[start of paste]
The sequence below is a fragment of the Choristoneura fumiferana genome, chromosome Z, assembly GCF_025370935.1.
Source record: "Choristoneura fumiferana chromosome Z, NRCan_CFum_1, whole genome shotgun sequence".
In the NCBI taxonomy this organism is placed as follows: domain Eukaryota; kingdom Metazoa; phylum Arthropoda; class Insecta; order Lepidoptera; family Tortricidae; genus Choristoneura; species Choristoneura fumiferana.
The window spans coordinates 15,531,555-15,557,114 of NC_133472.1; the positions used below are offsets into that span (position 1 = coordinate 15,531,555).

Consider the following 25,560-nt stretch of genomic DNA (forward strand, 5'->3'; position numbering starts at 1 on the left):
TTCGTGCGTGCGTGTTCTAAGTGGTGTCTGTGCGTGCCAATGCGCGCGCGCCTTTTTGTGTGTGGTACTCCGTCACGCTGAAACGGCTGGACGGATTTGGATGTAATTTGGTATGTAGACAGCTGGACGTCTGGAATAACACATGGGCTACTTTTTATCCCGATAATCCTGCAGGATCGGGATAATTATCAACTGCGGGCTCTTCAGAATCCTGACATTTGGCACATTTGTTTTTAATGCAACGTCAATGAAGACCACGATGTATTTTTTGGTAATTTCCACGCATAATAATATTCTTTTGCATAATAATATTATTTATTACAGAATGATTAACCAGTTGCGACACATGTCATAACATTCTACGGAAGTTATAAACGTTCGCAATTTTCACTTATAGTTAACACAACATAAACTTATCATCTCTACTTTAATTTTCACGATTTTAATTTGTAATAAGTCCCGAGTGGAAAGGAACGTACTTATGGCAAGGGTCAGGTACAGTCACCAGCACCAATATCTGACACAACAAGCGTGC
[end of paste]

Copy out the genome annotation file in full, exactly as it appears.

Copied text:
The sequence below is a fragment of the Choristoneura fumiferana genome, chromosome Z, assembly GCF_025370935.1.
Source record: "Choristoneura fumiferana chromosome Z, NRCan_CFum_1, whole genome shotgun sequence".
In the NCBI taxonomy this organism is placed as follows: domain Eukaryota; kingdom Metazoa; phylum Arthropoda; class Insecta; order Lepidoptera; family Tortricidae; genus Choristoneura; species Choristoneura fumiferana.
The window spans coordinates 15,531,555-15,557,114 of NC_133472.1; the positions used below are offsets into that span (position 1 = coordinate 15,531,555).

Consider the following 25,560-nt stretch of genomic DNA (forward strand, 5'->3'; position numbering starts at 1 on the left):
TTCGTGCGTGCGTGTTCTAAGTGGTGTCTGTGCGTGCCAATGCGCGCGCGCCTTTTTGTGTGTGGTACTCCGTCACGCTGAAACGGCTGGACGGATTTGGATGTAATTTGGTATGTAGACAGCTGGACGTCTGGAATAACACATGGGCTACTTTTTATCCCGATAATCCTGCAGGATCGGGATAATTATCAACTGCGGGCTCTTCAGAATCCTGACATTTGGCACATTTGTTTTTAATGCAACGTCAATGAAGACCACGATGTATTTTTTGGTAATTTCCACGCATAATAATATTCTTTTGCATAATAATATTATTTATTACAGAATGATTAACCAGTTGCGACACATGTCATAACATTCTACGGAAGTTATAAACGTTCGCAATTTTCACTTATAGTTAACACAACATAAACTTATCATCTCTACTTTAATTTTCACGATTTTAATTTGTAATAAGTCCCGAGTGGAAAGGAACGTACTTATGGCAAGGGTCAGGTACAGTCACCAGCACCAATATCTGACACAACAAGCGTGC